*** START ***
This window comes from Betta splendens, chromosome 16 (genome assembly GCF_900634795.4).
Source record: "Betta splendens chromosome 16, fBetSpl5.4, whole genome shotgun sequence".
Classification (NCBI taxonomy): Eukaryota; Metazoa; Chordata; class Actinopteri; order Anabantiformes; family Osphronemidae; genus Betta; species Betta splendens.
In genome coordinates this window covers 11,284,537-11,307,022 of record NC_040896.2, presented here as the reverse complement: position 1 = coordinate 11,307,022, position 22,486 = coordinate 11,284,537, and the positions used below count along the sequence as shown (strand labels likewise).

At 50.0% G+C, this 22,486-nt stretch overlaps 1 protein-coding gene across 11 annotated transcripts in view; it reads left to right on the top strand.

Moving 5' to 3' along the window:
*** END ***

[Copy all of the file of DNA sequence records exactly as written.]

This window comes from Betta splendens, chromosome 16 (genome assembly GCF_900634795.4).
Source record: "Betta splendens chromosome 16, fBetSpl5.4, whole genome shotgun sequence".
Classification (NCBI taxonomy): Eukaryota; Metazoa; Chordata; class Actinopteri; order Anabantiformes; family Osphronemidae; genus Betta; species Betta splendens.
In genome coordinates this window covers 11,284,537-11,307,022 of record NC_040896.2, presented here as the reverse complement: position 1 = coordinate 11,307,022, position 22,486 = coordinate 11,284,537, and the positions used below count along the sequence as shown (strand labels likewise).

At 50.0% G+C, this 22,486-nt stretch overlaps 1 protein-coding gene across 11 annotated transcripts in view; it reads left to right on the top strand.

Moving 5' to 3' along the window: